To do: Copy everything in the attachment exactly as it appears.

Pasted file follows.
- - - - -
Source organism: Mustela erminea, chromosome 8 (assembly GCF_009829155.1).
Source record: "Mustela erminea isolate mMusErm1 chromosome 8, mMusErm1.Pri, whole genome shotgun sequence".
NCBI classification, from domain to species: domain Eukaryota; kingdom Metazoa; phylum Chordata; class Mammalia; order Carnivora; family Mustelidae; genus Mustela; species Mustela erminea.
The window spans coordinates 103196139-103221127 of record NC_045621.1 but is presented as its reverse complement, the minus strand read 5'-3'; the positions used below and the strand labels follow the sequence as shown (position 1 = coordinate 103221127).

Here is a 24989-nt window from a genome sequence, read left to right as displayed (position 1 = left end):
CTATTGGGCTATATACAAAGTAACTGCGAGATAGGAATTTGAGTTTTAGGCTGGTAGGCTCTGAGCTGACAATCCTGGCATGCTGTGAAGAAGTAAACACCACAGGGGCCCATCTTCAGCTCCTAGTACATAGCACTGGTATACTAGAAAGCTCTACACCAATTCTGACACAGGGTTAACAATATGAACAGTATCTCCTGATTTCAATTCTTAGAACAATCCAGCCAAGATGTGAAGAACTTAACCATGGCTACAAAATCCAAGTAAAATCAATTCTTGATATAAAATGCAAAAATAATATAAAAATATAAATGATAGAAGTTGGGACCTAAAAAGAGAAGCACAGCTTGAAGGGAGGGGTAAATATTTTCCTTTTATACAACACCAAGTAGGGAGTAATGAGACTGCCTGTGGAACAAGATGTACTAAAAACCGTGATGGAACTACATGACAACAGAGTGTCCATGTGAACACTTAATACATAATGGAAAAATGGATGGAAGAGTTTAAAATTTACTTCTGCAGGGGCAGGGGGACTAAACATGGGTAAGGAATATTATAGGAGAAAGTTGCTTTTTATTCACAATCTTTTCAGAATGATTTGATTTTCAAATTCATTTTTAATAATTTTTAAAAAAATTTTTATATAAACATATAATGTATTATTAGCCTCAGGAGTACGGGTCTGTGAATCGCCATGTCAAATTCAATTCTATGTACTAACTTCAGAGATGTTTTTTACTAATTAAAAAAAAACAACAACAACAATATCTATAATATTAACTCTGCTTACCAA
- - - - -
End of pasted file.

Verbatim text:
Source organism: Mustela erminea, chromosome 8 (assembly GCF_009829155.1).
Source record: "Mustela erminea isolate mMusErm1 chromosome 8, mMusErm1.Pri, whole genome shotgun sequence".
NCBI classification, from domain to species: domain Eukaryota; kingdom Metazoa; phylum Chordata; class Mammalia; order Carnivora; family Mustelidae; genus Mustela; species Mustela erminea.
The window spans coordinates 103196139-103221127 of record NC_045621.1 but is presented as its reverse complement, the minus strand read 5'-3'; the positions used below and the strand labels follow the sequence as shown (position 1 = coordinate 103221127).

Here is a 24989-nt window from a genome sequence, read left to right as displayed (position 1 = left end):
CTATTGGGCTATATACAAAGTAACTGCGAGATAGGAATTTGAGTTTTAGGCTGGTAGGCTCTGAGCTGACAATCCTGGCATGCTGTGAAGAAGTAAACACCACAGGGGCCCATCTTCAGCTCCTAGTACATAGCACTGGTATACTAGAAAGCTCTACACCAATTCTGACACAGGGTTAACAATATGAACAGTATCTCCTGATTTCAATTCTTAGAACAATCCAGCCAAGATGTGAAGAACTTAACCATGGCTACAAAATCCAAGTAAAATCAATTCTTGATATAAAATGCAAAAATAATATAAAAATATAAATGATAGAAGTTGGGACCTAAAAAGAGAAGCACAGCTTGAAGGGAGGGGTAAATATTTTCCTTTTATACAACACCAAGTAGGGAGTAATGAGACTGCCTGTGGAACAAGATGTACTAAAAACCGTGATGGAACTACATGACAACAGAGTGTCCATGTGAACACTTAATACATAATGGAAAAATGGATGGAAGAGTTTAAAATTTACTTCTGCAGGGGCAGGGGGACTAAACATGGGTAAGGAATATTATAGGAGAAAGTTGCTTTTTATTCACAATCTTTTCAGAATGATTTGATTTTCAAATTCATTTTTAATAATTTTTAAAAAAATTTTTATATAAACATATAATGTATTATTAGCCTCAGGAGTACGGGTCTGTGAATCGCCATGTCAAATTCAATTCTATGTACTAACTTCAGAGATGTTTTTTACTAATTAAAAAAAAACAACAACAACAATATCTATAATATTAACTCTGCTTACCAA